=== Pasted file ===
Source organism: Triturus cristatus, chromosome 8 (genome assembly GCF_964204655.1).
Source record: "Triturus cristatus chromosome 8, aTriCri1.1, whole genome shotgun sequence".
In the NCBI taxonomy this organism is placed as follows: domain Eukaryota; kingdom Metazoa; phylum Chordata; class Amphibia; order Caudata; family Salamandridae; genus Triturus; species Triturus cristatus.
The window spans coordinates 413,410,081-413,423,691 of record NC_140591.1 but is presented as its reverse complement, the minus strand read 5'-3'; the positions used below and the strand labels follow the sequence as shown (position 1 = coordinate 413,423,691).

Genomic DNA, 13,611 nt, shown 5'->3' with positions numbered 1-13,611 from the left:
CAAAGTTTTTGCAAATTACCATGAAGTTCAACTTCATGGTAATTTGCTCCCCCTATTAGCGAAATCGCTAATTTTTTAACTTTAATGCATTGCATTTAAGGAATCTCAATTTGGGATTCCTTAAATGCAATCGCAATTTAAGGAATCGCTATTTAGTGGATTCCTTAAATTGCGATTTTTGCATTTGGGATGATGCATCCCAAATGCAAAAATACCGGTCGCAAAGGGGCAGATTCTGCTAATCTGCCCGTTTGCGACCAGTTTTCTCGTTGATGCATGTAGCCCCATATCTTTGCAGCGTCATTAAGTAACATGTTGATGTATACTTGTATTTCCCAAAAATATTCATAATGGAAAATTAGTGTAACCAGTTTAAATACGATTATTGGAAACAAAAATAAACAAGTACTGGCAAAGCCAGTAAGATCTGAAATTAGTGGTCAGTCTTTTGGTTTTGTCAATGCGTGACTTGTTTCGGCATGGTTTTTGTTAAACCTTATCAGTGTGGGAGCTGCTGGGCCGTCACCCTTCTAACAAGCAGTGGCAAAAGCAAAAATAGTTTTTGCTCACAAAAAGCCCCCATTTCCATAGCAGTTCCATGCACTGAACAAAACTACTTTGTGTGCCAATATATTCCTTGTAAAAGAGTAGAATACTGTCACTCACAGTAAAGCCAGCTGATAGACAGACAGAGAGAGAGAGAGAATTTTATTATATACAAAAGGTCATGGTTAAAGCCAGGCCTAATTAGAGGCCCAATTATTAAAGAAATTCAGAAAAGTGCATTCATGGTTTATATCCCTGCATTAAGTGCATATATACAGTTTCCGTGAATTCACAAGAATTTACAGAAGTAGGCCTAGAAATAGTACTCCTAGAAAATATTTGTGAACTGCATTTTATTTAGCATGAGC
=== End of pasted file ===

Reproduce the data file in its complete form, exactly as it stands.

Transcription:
Source organism: Triturus cristatus, chromosome 8 (genome assembly GCF_964204655.1).
Source record: "Triturus cristatus chromosome 8, aTriCri1.1, whole genome shotgun sequence".
In the NCBI taxonomy this organism is placed as follows: domain Eukaryota; kingdom Metazoa; phylum Chordata; class Amphibia; order Caudata; family Salamandridae; genus Triturus; species Triturus cristatus.
The window spans coordinates 413,410,081-413,423,691 of record NC_140591.1 but is presented as its reverse complement, the minus strand read 5'-3'; the positions used below and the strand labels follow the sequence as shown (position 1 = coordinate 413,423,691).

Genomic DNA, 13,611 nt, shown 5'->3' with positions numbered 1-13,611 from the left:
CAAAGTTTTTGCAAATTACCATGAAGTTCAACTTCATGGTAATTTGCTCCCCCTATTAGCGAAATCGCTAATTTTTTAACTTTAATGCATTGCATTTAAGGAATCTCAATTTGGGATTCCTTAAATGCAATCGCAATTTAAGGAATCGCTATTTAGTGGATTCCTTAAATTGCGATTTTTGCATTTGGGATGATGCATCCCAAATGCAAAAATACCGGTCGCAAAGGGGCAGATTCTGCTAATCTGCCCGTTTGCGACCAGTTTTCTCGTTGATGCATGTAGCCCCATATCTTTGCAGCGTCATTAAGTAACATGTTGATGTATACTTGTATTTCCCAAAAATATTCATAATGGAAAATTAGTGTAACCAGTTTAAATACGATTATTGGAAACAAAAATAAACAAGTACTGGCAAAGCCAGTAAGATCTGAAATTAGTGGTCAGTCTTTTGGTTTTGTCAATGCGTGACTTGTTTCGGCATGGTTTTTGTTAAACCTTATCAGTGTGGGAGCTGCTGGGCCGTCACCCTTCTAACAAGCAGTGGCAAAAGCAAAAATAGTTTTTGCTCACAAAAAGCCCCCATTTCCATAGCAGTTCCATGCACTGAACAAAACTACTTTGTGTGCCAATATATTCCTTGTAAAAGAGTAGAATACTGTCACTCACAGTAAAGCCAGCTGATAGACAGACAGAGAGAGAGAGAGAATTTTATTATATACAAAAGGTCATGGTTAAAGCCAGGCCTAATTAGAGGCCCAATTATTAAAGAAATTCAGAAAAGTGCATTCATGGTTTATATCCCTGCATTAAGTGCATATATACAGTTTCCGTGAATTCACAAGAATTTACAGAAGTAGGCCTAGAAATAGTACTCCTAGAAAATATTTGTGAACTGCATTTTATTTAGCATGAGC